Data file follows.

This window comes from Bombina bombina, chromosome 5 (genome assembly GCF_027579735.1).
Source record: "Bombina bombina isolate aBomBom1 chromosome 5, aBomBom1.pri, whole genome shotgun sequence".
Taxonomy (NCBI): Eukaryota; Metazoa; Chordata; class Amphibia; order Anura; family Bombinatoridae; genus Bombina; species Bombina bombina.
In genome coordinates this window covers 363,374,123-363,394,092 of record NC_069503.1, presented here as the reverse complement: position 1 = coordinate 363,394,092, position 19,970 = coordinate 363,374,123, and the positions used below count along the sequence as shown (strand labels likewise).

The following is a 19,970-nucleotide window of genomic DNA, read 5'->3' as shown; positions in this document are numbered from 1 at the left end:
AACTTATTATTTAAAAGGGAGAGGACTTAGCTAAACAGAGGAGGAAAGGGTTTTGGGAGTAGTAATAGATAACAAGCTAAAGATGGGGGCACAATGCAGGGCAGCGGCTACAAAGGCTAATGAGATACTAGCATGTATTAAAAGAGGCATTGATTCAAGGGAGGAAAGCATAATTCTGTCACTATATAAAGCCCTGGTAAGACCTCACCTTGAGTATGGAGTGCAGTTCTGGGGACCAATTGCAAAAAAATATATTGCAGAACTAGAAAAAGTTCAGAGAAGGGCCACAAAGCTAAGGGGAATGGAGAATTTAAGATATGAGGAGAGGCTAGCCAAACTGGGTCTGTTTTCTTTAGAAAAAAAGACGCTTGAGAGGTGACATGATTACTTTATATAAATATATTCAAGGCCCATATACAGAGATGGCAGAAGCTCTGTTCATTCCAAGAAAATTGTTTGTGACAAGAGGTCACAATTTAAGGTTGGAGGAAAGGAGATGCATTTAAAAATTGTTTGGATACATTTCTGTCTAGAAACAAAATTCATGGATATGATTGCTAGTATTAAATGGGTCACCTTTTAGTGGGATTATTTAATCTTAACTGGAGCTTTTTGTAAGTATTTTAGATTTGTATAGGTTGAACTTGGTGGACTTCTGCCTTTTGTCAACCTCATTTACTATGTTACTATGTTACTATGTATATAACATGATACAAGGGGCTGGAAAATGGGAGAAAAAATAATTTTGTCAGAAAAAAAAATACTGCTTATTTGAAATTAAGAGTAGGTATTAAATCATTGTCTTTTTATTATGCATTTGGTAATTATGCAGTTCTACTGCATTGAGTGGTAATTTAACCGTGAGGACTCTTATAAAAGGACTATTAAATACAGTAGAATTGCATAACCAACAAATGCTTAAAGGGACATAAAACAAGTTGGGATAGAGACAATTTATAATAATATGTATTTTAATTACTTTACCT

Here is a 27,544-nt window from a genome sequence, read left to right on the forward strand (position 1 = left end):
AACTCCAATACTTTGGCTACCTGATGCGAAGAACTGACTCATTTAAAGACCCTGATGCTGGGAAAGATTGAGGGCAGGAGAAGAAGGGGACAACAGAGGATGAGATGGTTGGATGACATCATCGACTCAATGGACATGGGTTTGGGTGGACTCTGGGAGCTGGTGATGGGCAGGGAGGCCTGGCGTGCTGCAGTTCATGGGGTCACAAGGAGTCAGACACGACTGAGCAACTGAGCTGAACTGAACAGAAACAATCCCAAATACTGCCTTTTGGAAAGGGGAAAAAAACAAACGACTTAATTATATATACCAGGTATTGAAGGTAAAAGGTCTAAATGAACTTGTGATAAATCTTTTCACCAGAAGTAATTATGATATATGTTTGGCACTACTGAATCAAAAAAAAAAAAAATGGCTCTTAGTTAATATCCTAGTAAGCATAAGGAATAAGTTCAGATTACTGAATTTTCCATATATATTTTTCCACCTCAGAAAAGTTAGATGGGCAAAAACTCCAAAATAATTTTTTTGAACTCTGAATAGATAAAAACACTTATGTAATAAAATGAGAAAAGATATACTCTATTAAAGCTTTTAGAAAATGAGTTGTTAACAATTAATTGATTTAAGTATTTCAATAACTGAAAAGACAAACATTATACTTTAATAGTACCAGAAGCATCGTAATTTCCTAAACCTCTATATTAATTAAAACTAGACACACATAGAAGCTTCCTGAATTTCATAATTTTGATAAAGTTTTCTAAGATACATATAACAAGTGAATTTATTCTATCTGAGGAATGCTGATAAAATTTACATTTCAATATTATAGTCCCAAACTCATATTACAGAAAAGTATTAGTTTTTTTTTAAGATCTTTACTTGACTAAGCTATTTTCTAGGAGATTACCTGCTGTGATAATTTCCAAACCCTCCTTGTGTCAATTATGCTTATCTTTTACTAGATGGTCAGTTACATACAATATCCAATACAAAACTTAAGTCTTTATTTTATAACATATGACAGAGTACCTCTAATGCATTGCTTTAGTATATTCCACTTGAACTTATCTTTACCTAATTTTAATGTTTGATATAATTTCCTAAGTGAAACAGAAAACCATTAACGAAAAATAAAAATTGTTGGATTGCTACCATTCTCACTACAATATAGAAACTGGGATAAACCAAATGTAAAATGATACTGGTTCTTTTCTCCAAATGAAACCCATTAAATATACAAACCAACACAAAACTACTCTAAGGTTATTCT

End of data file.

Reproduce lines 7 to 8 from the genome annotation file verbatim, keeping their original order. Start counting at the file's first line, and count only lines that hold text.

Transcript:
Here is a 27,544-nt window from a genome sequence, read left to right on the forward strand (position 1 = left end):
AACTCCAATACTTTGGCTACCTGATGCGAAGAACTGACTCATTTAAAGACCCTGATGCTGGGAAAGATTGAGGGCAGGAGAAGAAGGGGACAACAGAGGATGAGATGGTTGGATGACATCATCGACTCAATGGACATGGGTTTGGGTGGACTCTGGGAGCTGGTGATGGGCAGGGAGGCCTGGCGTGCTGCAGTTCATGGGGTCACAAGGAGTCAGACACGACTGAGCAACTGAGCTGAACTGAACAGAAACAATCCCAAATACTGCCTTTTGGAAAGGGGAAAAAAACAAACGACTTAATTATATATACCAGGTATTGAAGGTAAAAGGTCTAAATGAACTTGTGATAAATCTTTTCACCAGAAGTAATTATGATATATGTTTGGCACTACTGAATCAAAAAAAAAAAAAATGGCTCTTAGTTAATATCCTAGTAAGCATAAGGAATAAGTTCAGATTACTGAATTTTCCATATATATTTTTCCACCTCAGAAAAGTTAGATGGGCAAAAACTCCAAAATAATTTTTTTGAACTCTGAATAGATAAAAACACTTATGTAATAAAATGAGAAAAGATATACTCTATTAAAGCTTTTAGAAAATGAGTTGTTAACAATTAATTGATTTAAGTATTTCAATAACTGAAAAGACAAACATTATACTTTAATAGTACCAGAAGCATCGTAATTTCCTAAACCTCTATATTAATTAAAACTAGACACACATAGAAGCTTCCTGAATTTCATAATTTTGATAAAGTTTTCTAAGATACATATAACAAGTGAATTTATTCTATCTGAGGAATGCTGATAAAATTTACATTTCAATATTATAGTCCCAAACTCATATTACAGAAAAGTATTAGTTTTTTTTTAAGATCTTTACTTGACTAAGCTATTTTCTAGGAGATTACCTGCTGTGATAATTTCCAAACCCTCCTTGTGTCAATTATGCTTATCTTTTACTAGATGGTCAGTTACATACAATATCCAATACAAAACTTAAGTCTTTATTTTATAACATATGACAGAGTACCTCTAATGCATTGCTTTAGTATATTCCACTTGAACTTATCTTTACCTAATTTTAATGTTTGATATAATTTCCTAAGTGAAACAGAAAACCATTAACGAAAAATAAAAATTGTTGGATTGCTACCATTCTCACTACAATATAGAAACTGGGATAAACCAAATGTAAAATGATACTGGTTCTTTTCTCCAAATGAAACCCATTAAATATACAAACCAACACAAAACTACTCTAAGGTTATTCT